Gladstone suicide rate double the national average
SUICIDE across Australia is reaching epidemic proportions and the Gladstone region is not sheltered from its scourge experiencing a rate of self harm double the national average.
Depression will impact 45 per cent of society sometime in their lives, says Beyond Blue.
Too often, this overwhelming darkness leads to self harm attempts, and tragically, deaths.
Age and economic status does not always discriminate when it comes to death at ones own hands, with everyone from teenagers, to affluent employed and married people, part of the statistics.
Last year there were 3318 suicides or and average of nine deaths every day, according to the ABS - an average of 12.9 deaths per 100,000 people.
In men this represented 19.8 people per 100,000, while in women this figure dropped to 6.3 people.
This year Queensland Ambulance Service paramedics have been called to more episodes of suicide than ever, with a rise of more than 20 per cent in call-outs across the region compared to 2019.
In 2020, people have faced unprecendeted challenges including COVID, a recession, increasing unemployment, housing pressures and flow-on impacts including lack of family support.
The government is not just sitting idle and letting people take their own lives.
Shifting Minds: The Queensland Mental Health Alcohol and Other Drugs Strategic Plan 2018-2023, sets the five-year approach to improving the mental health and wellbeing of Queenslanders.
QAS statewide mental health program co-ordinator Sandra Garner has told The Observer calls to triple-0 are continually increasing.
As well as people with a history of mental health issues, Mrs Garner said there was an increasing prevalence of new patients.
“We are seeing people who have never accessed services before who are experiencing anxiety and depression … those people are experiencing compromised mental health for the first time,” she said.
“(Due to COVID) We have also seen an increase in people who would usually access a mental heath service, those people don’t have the same level of access, such as only over the phone.”
Mrs Garner said factors contributing to increased mental health episodes included changes to alcohol and drug consumption, impacts of social situation, vocational and economic situation.
Industries in the Gladstone region also have mental health at the forefront of their thinking, recently hosting a Men’s Health Lunch to discuss the serious issue.
General Managers from BSL, NRG and Rio-Tinto, Member for Gladstone Glenn Butcher, and Paul Charalambous joined special guest speaker Glen Poole at the lunch.
There they discussed the issues Gladstone men face, how to improve men’s health, and prevent male suicide, which occurred at double the national rate in the port city.
Mates in Construction, an organisation founded to help prevent suicide and provide advice to men in the industry, has reached about 300,000 men in the 10 years since its establishment.
The organisation trains construction workers to identify “red flags” in colleagues that could lead to suicide.
A Central Queensland Health and Hospital Service spokesman said Gladstone Hospital had a dedicated team of local mental health professionals, including psychiatrists, psychologists, occupational therapists, nurses, social workers and an Indigenous health worker.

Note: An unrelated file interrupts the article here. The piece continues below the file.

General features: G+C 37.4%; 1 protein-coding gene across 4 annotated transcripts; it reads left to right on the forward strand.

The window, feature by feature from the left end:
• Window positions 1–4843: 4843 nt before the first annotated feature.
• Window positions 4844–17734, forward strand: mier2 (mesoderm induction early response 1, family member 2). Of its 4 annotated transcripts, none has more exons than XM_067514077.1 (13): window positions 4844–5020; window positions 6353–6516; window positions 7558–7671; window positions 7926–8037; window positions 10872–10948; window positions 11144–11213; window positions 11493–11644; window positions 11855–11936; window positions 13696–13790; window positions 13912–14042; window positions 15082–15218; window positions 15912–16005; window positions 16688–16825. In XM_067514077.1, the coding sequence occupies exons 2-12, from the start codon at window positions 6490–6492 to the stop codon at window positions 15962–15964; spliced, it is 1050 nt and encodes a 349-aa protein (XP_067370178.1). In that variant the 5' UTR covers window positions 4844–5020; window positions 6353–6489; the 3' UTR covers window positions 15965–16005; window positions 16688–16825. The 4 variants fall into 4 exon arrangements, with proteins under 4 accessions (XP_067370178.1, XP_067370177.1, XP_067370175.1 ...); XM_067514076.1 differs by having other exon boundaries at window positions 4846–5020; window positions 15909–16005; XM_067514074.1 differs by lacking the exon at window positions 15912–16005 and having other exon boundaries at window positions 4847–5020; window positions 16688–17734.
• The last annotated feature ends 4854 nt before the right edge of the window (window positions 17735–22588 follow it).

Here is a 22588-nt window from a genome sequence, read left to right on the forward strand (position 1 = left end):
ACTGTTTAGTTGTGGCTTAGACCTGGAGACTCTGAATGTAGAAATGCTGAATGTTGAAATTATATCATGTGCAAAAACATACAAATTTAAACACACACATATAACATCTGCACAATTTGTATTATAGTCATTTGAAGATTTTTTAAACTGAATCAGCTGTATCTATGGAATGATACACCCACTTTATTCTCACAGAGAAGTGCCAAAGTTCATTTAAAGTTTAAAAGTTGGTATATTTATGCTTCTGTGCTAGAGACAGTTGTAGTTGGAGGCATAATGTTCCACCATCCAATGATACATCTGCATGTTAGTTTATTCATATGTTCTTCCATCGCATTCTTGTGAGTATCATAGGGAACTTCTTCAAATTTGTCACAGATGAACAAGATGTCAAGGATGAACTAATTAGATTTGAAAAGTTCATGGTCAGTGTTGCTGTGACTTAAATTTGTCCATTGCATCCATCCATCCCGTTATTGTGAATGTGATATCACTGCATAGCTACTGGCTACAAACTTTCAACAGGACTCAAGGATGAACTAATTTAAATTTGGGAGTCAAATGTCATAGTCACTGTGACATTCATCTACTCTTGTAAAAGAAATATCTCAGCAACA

“They provide community-based psychiatric services with a focus on recovery and a wholistic approach to their clients’ mental health,” the spokesman said.
“Our Gladstone team has had a busy year, with an increase in mental health presentations
through the new Emergency Department.
“If you are concerned about your or someone else’s mental health there are a host of
online resources and services available to provide hints and support, including the
The spokesman said GPs could also provide Gladstone residents with help and advice.
“GPs and Emergency Departments are well equipped to provide support and referrals for
people needing urgent mental health care,” the spokesman said.
“A Step Up Step Down facility in Gladstone provides short-term residential care for people
experiencing mental health issues during recovery and with support from specialist mental
health staff to support during the transition to living safely in the community.
“This service is run in partnership between CQHHS and Mind Australia.”
There is a 24/7 hotline for anyone needing mental health support, information, advice and
referral: 1300 MHCALL (1300 642255).
For help please call:
Lifeline – 13 11 14 24/7
or Text 0477 13 11 14
Kids Helpline 1800 55 1800
Beyond Blue – 1300 224 636 24/7
Chat online Beyondblue.org.au 3pm-midnight
SuicideLine – 1300 651 251
Based in Victoria
Suicide Call Back Service – 1300 659 467
Provides immediate support to anyone feeling suicidal. Can provide ongoing support through up to six 50 minute telephone counselling sessions. Offers online counselling.
State Crisis Numbers
NSW – 1800 011 511
Mental Health Line
VIC – 1300 651 251
Suicide Help Line
QLD – 13 43 25 84
TAS – 1800 332 388
Mental Health Services Helpline
SA – 13 14 65
Mental Health Assessment and Crisis Intervention Service
WA – 1800 676 822
Mental Health Emergency Response Line
NT – 08 8999 4988
Top End Mental Health Service
ACT – 1800 629 354
Mental Health Triage Service
MensLine Australia 1300 78 99 78
Alcohol and Drug Information Service 1800 177 833
Counselling online (drug and alcohol) 1800 888 236
Quitline 13 78 48
SANE Australia 1800 18 7263
headspace 1800 650 890
youthbeyondblue 1300 22 46 36
Veterans Support Service 1800 011 046
PANDA (peri-natal anxiety and depression) 1300 726 306
Butterfly Foundation (eating disorders) 1800 334673
The Eating Issues Centre (eating disorders) (07) 3844 6055
QLife (LGBTI) 1800 184 527
Griefline 1300 845 745
Grow Australia (support through peer groups) 1800 558 268